That singular power of literary art to cast a clarifying light on society’s most perilous breaking points is what the novelist, essayist, biographer, and jazz scholar Albert Murray (May 12, 1916–August 18, 2013) explores in a portion of his superb 1973 book The Hero and the Blues (public library), which I discovered through a passing mention in theoretical cosmologist and saxophonist Stephon Alexander’s marvelous The Jazz of Physics.
Having lived through two World Wars, the Great Depression, and the cataclysmic dawn of the Civil Rights movement, Murray writes:
In truth, it is literature, in the primordial sense, which establishes the context for social and political action in the first place. The writer who creates stories or narrates incidents which embody the essential nature of human existence in his time not only describes the circumstances of human actuality and the emotional texture of personal experience, but also suggests commitments and endeavors which he assumes will contribute most to man’s immediate welfare as well as to his ultimate fulfillment as a human being.
It is the writer as artist, not the social or political engineer or even the philosopher, who first comes to realize when the time is out of joint. It is he who determines the extent and gravity of the current human predicament, who in effect discovers and describes the hidden elements of destruction, sounds the alarm, and even (in the process of defining “the villain”) designates the targets. It is the storyteller working on his own terms as mythmaker (and by implication, as value maker), who defines the conflict, identifies the hero (which is to say the good man — perhaps better, the adequate man), and decides the outcome; and in doing so he not only evokes the image of possibility, but also prefigures the contingencies of a happily balanced humanity and of the Great Good Place.
To examine the mechanics and ideals of cultural mythmaking is to inevitably consider what makes a hero. Half a century after Joseph Campbell outlined his classic eleven stages of the hero’s journey, Murray locates the heart of heroism in what he terms antagonistic cooperation — the necessary tension between trial and triumph as the outside world antagonizes the hero with adversity that in turn anneals the hero’s character and cultivates in him or her the inner strength necessary for surmounting the trial. In consonance with Nietzsche’s insistence that a fulfilling life requires embracing rather than running from difficulty, Murray writes:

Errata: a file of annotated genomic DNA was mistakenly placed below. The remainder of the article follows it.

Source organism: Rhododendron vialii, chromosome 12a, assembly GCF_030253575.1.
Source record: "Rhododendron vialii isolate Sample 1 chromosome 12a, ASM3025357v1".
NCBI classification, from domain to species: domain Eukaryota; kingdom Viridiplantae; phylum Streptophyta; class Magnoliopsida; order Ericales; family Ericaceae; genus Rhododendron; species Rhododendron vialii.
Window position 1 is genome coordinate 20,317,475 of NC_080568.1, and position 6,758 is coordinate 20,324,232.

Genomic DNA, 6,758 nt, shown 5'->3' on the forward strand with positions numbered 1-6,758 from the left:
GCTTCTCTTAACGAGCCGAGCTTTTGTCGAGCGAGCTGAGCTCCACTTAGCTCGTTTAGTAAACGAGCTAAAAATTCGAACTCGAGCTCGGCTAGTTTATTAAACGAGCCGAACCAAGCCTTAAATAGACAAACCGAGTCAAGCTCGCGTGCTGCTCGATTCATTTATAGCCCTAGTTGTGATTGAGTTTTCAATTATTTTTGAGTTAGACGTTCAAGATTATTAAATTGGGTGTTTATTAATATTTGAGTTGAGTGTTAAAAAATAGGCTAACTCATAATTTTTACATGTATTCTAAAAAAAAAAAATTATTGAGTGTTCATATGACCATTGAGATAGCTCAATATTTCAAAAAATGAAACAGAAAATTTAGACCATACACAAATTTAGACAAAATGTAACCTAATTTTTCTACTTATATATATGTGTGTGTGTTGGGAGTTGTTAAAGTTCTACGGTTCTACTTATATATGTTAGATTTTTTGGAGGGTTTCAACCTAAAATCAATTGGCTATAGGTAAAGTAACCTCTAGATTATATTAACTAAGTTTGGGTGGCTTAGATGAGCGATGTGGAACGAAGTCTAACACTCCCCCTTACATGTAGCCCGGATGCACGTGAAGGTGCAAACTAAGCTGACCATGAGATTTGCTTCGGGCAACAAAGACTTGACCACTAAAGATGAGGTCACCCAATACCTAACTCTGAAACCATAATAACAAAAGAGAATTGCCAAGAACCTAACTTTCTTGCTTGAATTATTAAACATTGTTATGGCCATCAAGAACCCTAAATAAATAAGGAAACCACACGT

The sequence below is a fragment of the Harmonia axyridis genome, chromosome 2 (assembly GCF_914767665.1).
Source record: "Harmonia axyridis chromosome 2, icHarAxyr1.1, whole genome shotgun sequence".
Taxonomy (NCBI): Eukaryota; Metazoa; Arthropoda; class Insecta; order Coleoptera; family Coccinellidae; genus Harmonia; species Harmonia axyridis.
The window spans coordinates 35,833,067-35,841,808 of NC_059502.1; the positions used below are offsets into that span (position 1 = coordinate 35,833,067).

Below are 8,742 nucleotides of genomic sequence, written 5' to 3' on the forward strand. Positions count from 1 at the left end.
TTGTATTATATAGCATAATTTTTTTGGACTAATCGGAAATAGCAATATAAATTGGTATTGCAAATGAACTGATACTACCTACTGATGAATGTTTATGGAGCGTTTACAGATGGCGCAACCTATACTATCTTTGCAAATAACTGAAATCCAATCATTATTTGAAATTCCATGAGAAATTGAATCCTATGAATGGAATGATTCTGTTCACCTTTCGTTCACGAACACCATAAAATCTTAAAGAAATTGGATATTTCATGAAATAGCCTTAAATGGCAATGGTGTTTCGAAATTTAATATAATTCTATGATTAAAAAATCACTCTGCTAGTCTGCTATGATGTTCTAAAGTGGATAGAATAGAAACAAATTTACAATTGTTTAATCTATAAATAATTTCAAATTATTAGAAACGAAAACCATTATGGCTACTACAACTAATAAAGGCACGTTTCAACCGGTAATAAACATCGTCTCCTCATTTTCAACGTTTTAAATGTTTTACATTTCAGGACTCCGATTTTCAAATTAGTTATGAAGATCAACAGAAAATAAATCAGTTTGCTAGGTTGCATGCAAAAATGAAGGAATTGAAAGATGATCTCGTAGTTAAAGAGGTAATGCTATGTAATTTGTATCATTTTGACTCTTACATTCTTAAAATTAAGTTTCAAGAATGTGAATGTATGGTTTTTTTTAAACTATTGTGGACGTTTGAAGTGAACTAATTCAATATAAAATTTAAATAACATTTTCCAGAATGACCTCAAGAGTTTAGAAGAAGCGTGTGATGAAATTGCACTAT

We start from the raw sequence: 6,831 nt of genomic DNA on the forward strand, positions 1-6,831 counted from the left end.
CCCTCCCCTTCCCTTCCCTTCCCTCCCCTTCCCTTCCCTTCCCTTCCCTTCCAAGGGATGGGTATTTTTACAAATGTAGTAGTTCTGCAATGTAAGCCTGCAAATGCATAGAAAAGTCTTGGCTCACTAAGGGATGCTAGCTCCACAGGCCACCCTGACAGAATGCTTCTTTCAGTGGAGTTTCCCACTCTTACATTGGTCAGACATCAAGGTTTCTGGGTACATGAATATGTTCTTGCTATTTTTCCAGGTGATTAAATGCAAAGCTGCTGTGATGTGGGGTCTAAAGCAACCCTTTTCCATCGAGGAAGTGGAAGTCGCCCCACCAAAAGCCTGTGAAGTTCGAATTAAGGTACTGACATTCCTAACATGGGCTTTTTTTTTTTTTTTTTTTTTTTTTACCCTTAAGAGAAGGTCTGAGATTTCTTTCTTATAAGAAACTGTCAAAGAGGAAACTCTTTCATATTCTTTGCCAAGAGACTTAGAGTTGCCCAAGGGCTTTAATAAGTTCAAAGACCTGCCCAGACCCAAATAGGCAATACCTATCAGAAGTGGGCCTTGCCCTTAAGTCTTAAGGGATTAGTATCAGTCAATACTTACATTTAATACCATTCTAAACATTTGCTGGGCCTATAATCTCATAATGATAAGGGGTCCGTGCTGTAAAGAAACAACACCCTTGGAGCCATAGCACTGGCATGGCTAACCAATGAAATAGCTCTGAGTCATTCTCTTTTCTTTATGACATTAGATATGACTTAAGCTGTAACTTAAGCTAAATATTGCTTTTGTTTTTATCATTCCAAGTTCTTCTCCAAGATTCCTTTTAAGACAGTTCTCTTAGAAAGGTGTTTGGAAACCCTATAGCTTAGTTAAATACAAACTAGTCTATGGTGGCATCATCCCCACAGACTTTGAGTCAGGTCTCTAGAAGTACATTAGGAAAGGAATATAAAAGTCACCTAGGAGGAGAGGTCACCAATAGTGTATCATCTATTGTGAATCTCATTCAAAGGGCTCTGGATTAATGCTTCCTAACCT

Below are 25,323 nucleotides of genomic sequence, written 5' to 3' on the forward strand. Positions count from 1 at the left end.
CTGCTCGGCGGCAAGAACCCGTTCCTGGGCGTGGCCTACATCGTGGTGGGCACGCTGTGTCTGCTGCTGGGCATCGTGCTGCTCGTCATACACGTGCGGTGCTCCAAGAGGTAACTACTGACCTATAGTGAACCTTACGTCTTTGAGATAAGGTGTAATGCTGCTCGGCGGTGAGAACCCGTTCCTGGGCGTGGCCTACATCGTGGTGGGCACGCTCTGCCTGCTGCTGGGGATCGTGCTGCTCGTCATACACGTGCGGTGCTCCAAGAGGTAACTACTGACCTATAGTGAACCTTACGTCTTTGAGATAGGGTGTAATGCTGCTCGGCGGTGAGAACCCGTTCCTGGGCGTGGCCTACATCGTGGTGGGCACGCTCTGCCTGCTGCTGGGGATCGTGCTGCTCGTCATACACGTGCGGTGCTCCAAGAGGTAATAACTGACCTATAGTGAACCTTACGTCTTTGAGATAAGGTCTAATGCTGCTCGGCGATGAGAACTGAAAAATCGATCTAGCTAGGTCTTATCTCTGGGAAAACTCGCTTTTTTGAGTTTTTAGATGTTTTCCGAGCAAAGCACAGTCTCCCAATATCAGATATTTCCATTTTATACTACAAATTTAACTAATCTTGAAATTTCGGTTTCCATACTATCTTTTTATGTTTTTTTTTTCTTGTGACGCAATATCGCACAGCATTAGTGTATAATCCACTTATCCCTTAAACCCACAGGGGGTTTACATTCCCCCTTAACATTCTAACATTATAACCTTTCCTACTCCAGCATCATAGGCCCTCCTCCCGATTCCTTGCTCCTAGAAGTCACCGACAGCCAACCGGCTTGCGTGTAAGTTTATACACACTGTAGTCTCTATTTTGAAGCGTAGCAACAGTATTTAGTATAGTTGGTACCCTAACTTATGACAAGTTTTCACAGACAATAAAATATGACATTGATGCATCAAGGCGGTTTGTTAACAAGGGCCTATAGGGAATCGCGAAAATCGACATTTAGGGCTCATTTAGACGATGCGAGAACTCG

The image of the sword being forged is inseparable from the dynamics of antagonistic cooperation, a concept which is indispensable to any fundamental definition of heroic action, in fiction or otherwise. The fire in the forging process, like the dragon which the hero must always encounter, is of its very nature antagonistic, but it is also cooperative at the same time. For all its violence, it does not destroy the metal which becomes the sword. It functions precisely to strengthen and prepare it to hold its battle edge, even as the all but withering firedrake prepares the questing hero for subsequent trials and adventures. The function of the hammer and the anvil is to beat the sword into shape even as the most vicious challengers no less than the most cooperatively rugged sparring mates jab, clinch, and punch potential prize-fighters into championship condition.
Heroism, which like the sword is nothing if not steadfast, is measured in terms of the stress and strain it can endure and the magnitude and complexity of the obstacles it overcomes. Thus difficulties and vicissitudes which beset the potential hero on all sides not only threaten his existence and jeopardize his prospects; they also, by bringing out the best in him, serve his purpose. They make it possible for him to make something of himself. Such is the nature of every confrontation in the context of heroic action.
In a sentiment that calls to mind Viktor Frankl’s impassioned conviction that idealism is our best realism, Murray makes and unmakes an essential disclaimer:
Such a conception of heroism is romantic, to be sure, but after all, given the range of possibilities in human nature and conduct, so is the notion of the nobility of man. And so inevitably, whether obvious or not, are the fundamental assumptions underlying every character, situation, gesture, and story line in literature. For without the completely romantic presuppositions behind such elemental values as honor, pride, love, freedom, integrity, human fulfillment, and the like, there can be no truly meaningful definition either of tragedy or of comedy. Nor without such idealistic preconceptions can there be anything to be realistic about, to protest about, or even to be cynical about.
Heroism, which is, among other things, another word for self-reliance, is not only the indispensable prerequisite for productive citizenship in an open society; it is also that without which no individual or community can remain free. Moreover, as no one interested in either the objectives of democratic institutions or the image of democratic man can ever afford to forget, the concept of free enterprise has as much to do with adventurous speculations and improvisations in general as with the swashbuckling economics of, say, the Robber Barons.
In a passage of striking timeliness amid our present cultural drama, Murray returns to the notion of antagonistic cooperation as a centerpiece of heroism, in literature and life:
The writer who deals with the experience of oppression in terms of the dynamics of antagonistic cooperation works in a context which includes the whole range of human motivation and possibility. Not only does such a writer regard anti-black racism, for instance, as an American-born dragon which should be destroyed, but he also regards it as something which, no matter how devastatingly sinister, can and will be destroyed because its very existence generates both the necessity and the possibility of heroic deliverance.